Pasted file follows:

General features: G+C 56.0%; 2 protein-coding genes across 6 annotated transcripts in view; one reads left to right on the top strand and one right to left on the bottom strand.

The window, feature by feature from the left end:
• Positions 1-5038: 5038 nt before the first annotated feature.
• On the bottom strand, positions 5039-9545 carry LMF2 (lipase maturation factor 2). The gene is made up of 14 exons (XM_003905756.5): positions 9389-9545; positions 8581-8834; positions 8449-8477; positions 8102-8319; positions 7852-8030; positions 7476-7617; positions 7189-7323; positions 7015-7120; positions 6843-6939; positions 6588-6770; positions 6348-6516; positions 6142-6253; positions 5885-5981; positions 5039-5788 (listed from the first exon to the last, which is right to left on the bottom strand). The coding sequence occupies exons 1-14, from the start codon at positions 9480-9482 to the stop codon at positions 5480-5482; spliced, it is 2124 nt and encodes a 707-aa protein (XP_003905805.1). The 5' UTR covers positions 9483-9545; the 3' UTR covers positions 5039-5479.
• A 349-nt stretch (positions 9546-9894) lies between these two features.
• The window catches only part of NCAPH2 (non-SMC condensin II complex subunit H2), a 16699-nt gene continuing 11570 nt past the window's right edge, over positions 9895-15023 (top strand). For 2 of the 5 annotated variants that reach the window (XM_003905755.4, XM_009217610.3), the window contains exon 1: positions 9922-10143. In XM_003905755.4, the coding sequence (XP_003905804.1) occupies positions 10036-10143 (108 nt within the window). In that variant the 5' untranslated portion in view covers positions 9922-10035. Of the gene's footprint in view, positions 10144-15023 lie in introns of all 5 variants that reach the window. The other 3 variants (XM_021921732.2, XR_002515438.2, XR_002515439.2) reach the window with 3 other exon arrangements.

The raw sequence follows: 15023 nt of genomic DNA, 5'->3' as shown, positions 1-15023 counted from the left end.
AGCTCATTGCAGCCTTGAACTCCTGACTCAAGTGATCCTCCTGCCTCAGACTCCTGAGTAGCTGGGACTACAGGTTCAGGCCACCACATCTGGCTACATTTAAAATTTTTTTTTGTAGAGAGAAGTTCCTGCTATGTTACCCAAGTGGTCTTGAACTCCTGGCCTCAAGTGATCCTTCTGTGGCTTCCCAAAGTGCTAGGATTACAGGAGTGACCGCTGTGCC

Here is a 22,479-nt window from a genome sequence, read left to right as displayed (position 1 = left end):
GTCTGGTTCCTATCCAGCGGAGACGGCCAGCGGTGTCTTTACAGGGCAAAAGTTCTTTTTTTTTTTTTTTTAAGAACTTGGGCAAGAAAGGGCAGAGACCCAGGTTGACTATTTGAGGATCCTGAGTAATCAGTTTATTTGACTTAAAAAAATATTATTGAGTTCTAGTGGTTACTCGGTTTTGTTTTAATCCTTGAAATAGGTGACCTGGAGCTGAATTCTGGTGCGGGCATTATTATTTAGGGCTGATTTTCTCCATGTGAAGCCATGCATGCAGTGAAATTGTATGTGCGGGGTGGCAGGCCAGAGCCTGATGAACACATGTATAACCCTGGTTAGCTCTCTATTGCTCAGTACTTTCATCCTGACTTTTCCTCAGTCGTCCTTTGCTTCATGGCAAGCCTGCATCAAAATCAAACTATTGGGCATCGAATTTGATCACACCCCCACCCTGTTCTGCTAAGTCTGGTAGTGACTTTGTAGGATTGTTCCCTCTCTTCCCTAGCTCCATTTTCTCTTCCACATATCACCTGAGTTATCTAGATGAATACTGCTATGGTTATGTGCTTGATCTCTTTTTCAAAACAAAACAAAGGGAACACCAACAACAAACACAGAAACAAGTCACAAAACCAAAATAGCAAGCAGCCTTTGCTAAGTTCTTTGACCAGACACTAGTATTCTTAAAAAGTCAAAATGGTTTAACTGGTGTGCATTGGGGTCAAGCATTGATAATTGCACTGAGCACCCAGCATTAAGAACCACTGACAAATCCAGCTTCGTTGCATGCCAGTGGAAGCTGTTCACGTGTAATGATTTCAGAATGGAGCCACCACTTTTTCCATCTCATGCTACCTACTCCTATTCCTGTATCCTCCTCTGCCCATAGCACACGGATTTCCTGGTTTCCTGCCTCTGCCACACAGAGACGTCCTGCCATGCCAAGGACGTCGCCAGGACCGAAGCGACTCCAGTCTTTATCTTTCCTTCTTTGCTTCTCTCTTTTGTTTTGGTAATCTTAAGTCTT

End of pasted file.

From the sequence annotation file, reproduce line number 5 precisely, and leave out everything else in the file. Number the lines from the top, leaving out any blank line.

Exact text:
• A 349-nt stretch (positions 9546-9894) lies between these two features.